Yixuan from China came on program because she wanted to learn more about American culture and broaden her perspective on the world, and introduce Chinese culture—the education system, family life and community activities—to Americans. She firmly believes that through intercultural exchange we learn a lot about one another and are given not only a fresh perspective on another culture, but are also able to identify areas of improvement in our own culture.
Yixuan’s time with her host family has also lent her introspection into her relationship with her family in China. She states, “I know more clearly how much my mom and dad devote to my family and how much they love me when I look at my host mom, her care towards her family and her effort in a family life. We also share a lot in common, including interests and personalities. We share our opinions on various issues, and improve multi-culture understanding. Since I’ve arrived to the States, I’ve started contributing more time to doing my art, which is going to be a big part of my future career. The atmosphere in Asheville has provided me a lot of inspiration and enjoyment, and I’ve also improved my English!”
Yixuan’s host mother, Elizabeth, writes about why she loves having Yixuan as part of her life:
I hosted three exchange students from Switzerland and Italy before with real success. So, when the Hardys - a former Ayusa host family - telephoned to say I really needed to read an Ayusa student profile, I was hopeful. I’ve known this family for a long time and I trust their judgment. They were spot on. Yixuan’s interests are a delight to my home. I respected the depth shown in her writings and felt I could provide opportunities for her that she would enjoy.
I have benefited greatly from having Yixuan here. Primarily, I’m the recipient of the sincere care and appreciation of a bright and diligent young woman – which is priceless. But, also, she is an artist – which means my living room is now filled with drawings and paintings, charcoals and gouache, inks and colored pencils – and papers, lots of papers. She choreographs modern dances and is learning to play the piano – which addresses a hope I have, that I will return to playing myself. Yi has also connected me to my friends. We’ve shared visits to the Cone Sisters exhibit at Duke, the exhibition at the Guggenheim and Les Troyens at Lincoln Center, and a UNC basketball game thanks to friends and family who want to introduce her to the U.S. We drove so that we could see the country and we did not do expensive things while in New York. Museum tickets were gifts from members, we bunked with my brother who lives just outside the city and the opera was her Christmas present.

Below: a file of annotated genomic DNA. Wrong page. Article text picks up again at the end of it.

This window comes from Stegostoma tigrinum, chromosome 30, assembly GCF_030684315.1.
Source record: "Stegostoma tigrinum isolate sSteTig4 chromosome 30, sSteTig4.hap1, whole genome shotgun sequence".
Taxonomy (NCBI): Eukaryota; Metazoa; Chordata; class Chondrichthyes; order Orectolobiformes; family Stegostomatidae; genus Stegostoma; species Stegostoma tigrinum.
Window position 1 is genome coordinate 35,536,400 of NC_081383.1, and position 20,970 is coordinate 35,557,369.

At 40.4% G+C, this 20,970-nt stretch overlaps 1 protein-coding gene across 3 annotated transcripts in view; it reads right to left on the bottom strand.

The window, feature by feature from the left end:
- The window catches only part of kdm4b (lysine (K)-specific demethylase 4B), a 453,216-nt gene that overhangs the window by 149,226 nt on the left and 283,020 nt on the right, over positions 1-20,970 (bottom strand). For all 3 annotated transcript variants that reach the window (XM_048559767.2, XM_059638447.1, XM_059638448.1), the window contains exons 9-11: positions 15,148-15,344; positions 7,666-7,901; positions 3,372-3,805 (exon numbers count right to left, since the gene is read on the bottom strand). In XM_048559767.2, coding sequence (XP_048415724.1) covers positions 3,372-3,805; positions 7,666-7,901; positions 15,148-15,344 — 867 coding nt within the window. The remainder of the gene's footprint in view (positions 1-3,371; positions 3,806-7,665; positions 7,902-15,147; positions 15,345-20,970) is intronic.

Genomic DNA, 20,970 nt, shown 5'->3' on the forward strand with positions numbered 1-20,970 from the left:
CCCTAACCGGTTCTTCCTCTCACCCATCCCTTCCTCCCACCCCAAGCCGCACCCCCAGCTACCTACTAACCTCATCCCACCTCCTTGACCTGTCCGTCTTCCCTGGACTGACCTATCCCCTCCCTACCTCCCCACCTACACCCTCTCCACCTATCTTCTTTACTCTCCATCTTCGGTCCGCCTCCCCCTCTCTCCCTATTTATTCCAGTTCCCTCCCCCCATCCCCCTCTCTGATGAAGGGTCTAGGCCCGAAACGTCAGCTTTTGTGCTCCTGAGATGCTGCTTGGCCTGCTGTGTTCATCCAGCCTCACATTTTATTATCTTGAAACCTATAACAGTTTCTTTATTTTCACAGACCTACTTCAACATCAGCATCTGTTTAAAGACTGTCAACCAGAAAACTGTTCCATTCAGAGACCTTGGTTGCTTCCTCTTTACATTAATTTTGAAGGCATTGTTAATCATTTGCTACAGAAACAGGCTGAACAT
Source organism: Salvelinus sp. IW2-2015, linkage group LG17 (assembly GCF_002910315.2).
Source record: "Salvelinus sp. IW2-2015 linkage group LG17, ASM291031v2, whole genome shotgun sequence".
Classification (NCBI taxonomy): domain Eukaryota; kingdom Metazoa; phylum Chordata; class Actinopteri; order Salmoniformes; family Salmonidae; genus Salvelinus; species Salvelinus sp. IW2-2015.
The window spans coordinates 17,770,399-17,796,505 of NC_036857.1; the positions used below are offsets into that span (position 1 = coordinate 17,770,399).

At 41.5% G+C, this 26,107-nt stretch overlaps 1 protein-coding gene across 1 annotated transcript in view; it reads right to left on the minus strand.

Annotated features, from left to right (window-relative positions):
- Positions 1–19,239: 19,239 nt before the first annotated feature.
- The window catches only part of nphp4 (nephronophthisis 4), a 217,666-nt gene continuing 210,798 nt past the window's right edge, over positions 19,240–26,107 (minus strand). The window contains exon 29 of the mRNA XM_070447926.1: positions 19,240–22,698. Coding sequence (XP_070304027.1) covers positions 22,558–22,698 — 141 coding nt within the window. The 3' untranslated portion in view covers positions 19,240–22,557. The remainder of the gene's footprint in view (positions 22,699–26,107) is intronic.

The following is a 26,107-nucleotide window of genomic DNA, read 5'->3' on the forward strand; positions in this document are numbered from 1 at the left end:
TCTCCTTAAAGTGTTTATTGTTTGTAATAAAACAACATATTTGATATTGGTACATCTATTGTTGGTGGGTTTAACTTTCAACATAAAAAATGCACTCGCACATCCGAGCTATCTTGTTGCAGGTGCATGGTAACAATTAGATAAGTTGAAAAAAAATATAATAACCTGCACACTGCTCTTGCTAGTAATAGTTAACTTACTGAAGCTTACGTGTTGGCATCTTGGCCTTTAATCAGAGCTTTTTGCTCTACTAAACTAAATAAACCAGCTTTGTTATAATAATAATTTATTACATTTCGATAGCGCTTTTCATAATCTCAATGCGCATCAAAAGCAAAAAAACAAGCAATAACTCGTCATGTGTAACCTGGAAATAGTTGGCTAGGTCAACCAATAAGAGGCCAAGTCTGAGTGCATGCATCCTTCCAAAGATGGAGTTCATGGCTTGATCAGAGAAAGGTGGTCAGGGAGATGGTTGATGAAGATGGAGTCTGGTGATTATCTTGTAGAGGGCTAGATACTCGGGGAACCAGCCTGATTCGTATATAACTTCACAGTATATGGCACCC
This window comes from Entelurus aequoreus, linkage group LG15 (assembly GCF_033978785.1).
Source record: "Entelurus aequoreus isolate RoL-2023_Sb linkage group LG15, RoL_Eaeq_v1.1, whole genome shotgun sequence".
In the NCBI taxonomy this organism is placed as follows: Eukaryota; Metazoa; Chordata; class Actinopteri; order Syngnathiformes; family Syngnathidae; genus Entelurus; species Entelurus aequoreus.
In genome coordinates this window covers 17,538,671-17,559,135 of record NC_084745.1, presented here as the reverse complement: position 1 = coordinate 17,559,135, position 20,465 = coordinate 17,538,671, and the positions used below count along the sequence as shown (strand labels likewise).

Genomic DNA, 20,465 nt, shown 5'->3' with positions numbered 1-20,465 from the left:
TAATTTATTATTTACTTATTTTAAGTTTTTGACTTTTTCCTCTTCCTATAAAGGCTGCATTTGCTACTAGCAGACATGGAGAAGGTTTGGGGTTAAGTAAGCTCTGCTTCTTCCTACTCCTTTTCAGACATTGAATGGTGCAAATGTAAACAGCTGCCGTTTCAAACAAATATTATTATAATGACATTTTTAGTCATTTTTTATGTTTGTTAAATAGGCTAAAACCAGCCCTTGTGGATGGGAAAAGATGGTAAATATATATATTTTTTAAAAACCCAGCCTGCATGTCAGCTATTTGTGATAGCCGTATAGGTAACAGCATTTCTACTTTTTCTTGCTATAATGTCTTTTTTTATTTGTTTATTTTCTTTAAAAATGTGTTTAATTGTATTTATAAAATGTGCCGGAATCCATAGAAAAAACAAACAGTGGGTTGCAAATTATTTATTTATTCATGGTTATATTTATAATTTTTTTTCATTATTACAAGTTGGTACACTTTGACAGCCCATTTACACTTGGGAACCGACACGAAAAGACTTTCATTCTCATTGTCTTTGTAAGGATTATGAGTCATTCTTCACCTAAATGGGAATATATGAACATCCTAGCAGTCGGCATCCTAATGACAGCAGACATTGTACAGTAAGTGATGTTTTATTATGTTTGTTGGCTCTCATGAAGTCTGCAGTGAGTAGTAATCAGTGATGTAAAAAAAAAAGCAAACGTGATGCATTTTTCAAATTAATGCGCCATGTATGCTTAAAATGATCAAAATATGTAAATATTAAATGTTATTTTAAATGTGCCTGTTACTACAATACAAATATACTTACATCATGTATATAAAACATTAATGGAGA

We’ve spent time hiking in DuPont forest, attending symphony concerts, and lots of time sitting on floors in bookstores. I have four sons who are all out of my home. They love visiting now that Yi is here and her presence certainly reminds them to connect with their exchange siblings. I also have a grandson who loves Yixuan. He especially loves his art table in the living room now that she’s here.
We’ve had wonderful conversations of the differences in our cultures. I love her realistic personality tempered with affection. She came home from class to explain that American history text books don’t exactly get it right. They compare Marx and communism to democracy instead of capitalism. And, she’s exactly right. Communism and socialism are economic theories not theories of government. Communism is the opposite of capitalism. It is not the opposite of democracy. She also explained that when Americans talk about the right thing to do, they always follow with a reason. In China, there is no need to offer a reason. She explained that she chooses to do the right thing because she knows inside that it is the right thing to do. Knowing that it is the right way to treat another person is the important thing. I fell in love—immediately. Her having such a strong understanding of the human internal compass commanded my respect.
Hosting an exchange student opens our minds to the simple facts. Human beings are loving and kind when allowed. Exchange programs are a strong peace promoting opportunity. Knowledge that people are made of so much love and concern for one another overcomes violence in modern media. Seeing first-hand how other cultures think and choose to behave defeats bigotry rendering thoughtless cultural generalities meaningless.